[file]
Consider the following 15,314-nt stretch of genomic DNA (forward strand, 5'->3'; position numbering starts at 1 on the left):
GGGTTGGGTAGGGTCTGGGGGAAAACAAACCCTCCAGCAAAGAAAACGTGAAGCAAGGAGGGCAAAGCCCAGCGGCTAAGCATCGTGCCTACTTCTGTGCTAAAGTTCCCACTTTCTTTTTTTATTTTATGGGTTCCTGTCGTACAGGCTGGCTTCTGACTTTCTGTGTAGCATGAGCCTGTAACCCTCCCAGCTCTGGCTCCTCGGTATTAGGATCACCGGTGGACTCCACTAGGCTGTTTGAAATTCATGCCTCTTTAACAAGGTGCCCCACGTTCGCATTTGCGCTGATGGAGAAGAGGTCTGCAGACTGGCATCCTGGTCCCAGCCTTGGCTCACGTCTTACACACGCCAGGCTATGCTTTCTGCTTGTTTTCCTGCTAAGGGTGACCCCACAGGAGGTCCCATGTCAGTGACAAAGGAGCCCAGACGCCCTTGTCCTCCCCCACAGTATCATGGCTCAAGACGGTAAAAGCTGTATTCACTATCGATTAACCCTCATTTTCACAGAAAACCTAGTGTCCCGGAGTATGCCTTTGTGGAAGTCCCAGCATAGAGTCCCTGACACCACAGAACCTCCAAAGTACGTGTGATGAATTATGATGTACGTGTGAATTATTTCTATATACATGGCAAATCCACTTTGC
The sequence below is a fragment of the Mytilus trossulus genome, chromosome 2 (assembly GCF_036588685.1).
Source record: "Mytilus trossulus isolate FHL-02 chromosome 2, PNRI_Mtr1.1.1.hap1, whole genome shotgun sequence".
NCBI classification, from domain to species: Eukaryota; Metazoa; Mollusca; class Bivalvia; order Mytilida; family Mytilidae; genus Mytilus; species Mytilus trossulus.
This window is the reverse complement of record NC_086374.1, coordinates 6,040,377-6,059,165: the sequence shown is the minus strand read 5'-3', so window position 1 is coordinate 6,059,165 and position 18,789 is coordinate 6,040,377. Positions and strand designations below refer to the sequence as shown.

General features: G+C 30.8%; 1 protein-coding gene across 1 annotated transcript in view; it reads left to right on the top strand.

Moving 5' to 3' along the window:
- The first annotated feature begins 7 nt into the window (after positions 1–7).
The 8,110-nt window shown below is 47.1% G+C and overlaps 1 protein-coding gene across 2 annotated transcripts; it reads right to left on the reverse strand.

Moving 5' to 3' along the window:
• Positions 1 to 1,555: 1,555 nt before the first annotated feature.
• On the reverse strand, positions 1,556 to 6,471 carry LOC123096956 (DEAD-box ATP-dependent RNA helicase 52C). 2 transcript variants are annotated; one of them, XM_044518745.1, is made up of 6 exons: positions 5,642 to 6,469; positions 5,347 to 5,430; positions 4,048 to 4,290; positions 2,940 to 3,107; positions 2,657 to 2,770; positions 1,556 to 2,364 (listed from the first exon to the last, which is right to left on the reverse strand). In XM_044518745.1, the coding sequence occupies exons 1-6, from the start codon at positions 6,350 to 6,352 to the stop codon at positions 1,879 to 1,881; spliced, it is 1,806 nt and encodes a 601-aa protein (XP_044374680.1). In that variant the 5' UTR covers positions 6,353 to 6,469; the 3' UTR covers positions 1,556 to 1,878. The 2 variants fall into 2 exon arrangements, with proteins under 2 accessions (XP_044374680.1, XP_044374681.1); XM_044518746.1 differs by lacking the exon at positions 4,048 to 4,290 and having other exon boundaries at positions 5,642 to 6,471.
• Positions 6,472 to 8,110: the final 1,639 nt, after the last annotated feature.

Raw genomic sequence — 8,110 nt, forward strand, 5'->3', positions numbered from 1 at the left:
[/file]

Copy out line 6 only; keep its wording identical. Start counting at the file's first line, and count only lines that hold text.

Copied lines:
This window is the reverse complement of record NC_086374.1, coordinates 6,040,377-6,059,165: the sequence shown is the minus strand read 5'-3', so window position 1 is coordinate 6,059,165 and position 18,789 is coordinate 6,040,377. Positions and strand designations below refer to the sequence as shown.